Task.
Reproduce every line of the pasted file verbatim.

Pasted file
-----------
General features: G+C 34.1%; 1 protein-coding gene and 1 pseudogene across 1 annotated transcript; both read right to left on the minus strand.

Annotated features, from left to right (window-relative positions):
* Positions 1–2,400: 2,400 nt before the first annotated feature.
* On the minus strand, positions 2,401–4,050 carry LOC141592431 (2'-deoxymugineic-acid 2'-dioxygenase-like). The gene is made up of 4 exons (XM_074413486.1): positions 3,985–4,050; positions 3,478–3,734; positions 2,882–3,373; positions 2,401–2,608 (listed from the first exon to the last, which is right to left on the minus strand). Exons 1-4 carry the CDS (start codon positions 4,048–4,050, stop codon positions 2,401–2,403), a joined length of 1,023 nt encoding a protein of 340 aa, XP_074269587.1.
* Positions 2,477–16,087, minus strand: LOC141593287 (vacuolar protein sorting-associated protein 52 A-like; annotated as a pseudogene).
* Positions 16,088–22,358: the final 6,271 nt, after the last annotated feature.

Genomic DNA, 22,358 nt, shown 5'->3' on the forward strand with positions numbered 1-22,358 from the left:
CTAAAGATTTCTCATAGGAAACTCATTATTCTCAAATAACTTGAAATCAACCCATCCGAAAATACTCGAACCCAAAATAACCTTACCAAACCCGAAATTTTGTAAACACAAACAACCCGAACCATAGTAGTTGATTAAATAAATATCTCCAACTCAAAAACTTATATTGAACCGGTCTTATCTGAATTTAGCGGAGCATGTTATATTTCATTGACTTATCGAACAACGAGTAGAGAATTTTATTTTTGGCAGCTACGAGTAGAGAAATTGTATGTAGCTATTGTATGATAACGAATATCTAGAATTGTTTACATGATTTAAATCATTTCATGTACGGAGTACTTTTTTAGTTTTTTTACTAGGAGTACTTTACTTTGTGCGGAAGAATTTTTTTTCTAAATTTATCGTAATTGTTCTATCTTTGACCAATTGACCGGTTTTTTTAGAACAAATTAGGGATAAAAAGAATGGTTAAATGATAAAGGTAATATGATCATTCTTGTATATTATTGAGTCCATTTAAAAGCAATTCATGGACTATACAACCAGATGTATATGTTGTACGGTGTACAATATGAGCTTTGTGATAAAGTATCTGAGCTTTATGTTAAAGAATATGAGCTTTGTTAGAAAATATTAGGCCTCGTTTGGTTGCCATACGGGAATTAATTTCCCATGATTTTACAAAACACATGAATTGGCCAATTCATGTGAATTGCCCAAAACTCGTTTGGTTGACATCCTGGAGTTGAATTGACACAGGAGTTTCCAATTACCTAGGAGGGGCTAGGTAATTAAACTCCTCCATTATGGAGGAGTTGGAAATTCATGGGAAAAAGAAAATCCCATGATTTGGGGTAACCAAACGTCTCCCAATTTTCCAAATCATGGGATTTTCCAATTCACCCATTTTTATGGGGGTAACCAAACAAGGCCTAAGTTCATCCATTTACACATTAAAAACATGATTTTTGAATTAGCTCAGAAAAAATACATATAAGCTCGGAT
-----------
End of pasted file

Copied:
General features: G+C 34.1%; 1 protein-coding gene and 1 pseudogene across 1 annotated transcript; both read right to left on the minus strand.

Annotated features, from left to right (window-relative positions):
* Positions 1–2,400: 2,400 nt before the first annotated feature.
* On the minus strand, positions 2,401–4,050 carry LOC141592431 (2'-deoxymugineic-acid 2'-dioxygenase-like). The gene is made up of 4 exons (XM_074413486.1): positions 3,985–4,050; positions 3,478–3,734; positions 2,882–3,373; positions 2,401–2,608 (listed from the first exon to the last, which is right to left on the minus strand). Exons 1-4 carry the CDS (start codon positions 4,048–4,050, stop codon positions 2,401–2,403), a joined length of 1,023 nt encoding a protein of 340 aa, XP_074269587.1.
* Positions 2,477–16,087, minus strand: LOC141593287 (vacuolar protein sorting-associated protein 52 A-like; annotated as a pseudogene).
* Positions 16,088–22,358: the final 6,271 nt, after the last annotated feature.

Genomic DNA, 22,358 nt, shown 5'->3' on the forward strand with positions numbered 1-22,358 from the left:
CTAAAGATTTCTCATAGGAAACTCATTATTCTCAAATAACTTGAAATCAACCCATCCGAAAATACTCGAACCCAAAATAACCTTACCAAACCCGAAATTTTGTAAACACAAACAACCCGAACCATAGTAGTTGATTAAATAAATATCTCCAACTCAAAAACTTATATTGAACCGGTCTTATCTGAATTTAGCGGAGCATGTTATATTTCATTGACTTATCGAACAACGAGTAGAGAATTTTATTTTTGGCAGCTACGAGTAGAGAAATTGTATGTAGCTATTGTATGATAACGAATATCTAGAATTGTTTACATGATTTAAATCATTTCATGTACGGAGTACTTTTTTAGTTTTTTTACTAGGAGTACTTTACTTTGTGCGGAAGAATTTTTTTTCTAAATTTATCGTAATTGTTCTATCTTTGACCAATTGACCGGTTTTTTTAGAACAAATTAGGGATAAAAAGAATGGTTAAATGATAAAGGTAATATGATCATTCTTGTATATTATTGAGTCCATTTAAAAGCAATTCATGGACTATACAACCAGATGTATATGTTGTACGGTGTACAATATGAGCTTTGTGATAAAGTATCTGAGCTTTATGTTAAAGAATATGAGCTTTGTTAGAAAATATTAGGCCTCGTTTGGTTGCCATACGGGAATTAATTTCCCATGATTTTACAAAACACATGAATTGGCCAATTCATGTGAATTGCCCAAAACTCGTTTGGTTGACATCCTGGAGTTGAATTGACACAGGAGTTTCCAATTACCTAGGAGGGGCTAGGTAATTAAACTCCTCCATTATGGAGGAGTTGGAAATTCATGGGAAAAAGAAAATCCCATGATTTGGGGTAACCAAACGTCTCCCAATTTTCCAAATCATGGGATTTTCCAATTCACCCATTTTTATGGGGGTAACCAAACAAGGCCTAAGTTCATCCATTTACACATTAAAAACATGATTTTTGAATTAGCTCAGAAAAAATACATATAAGCTCGGAT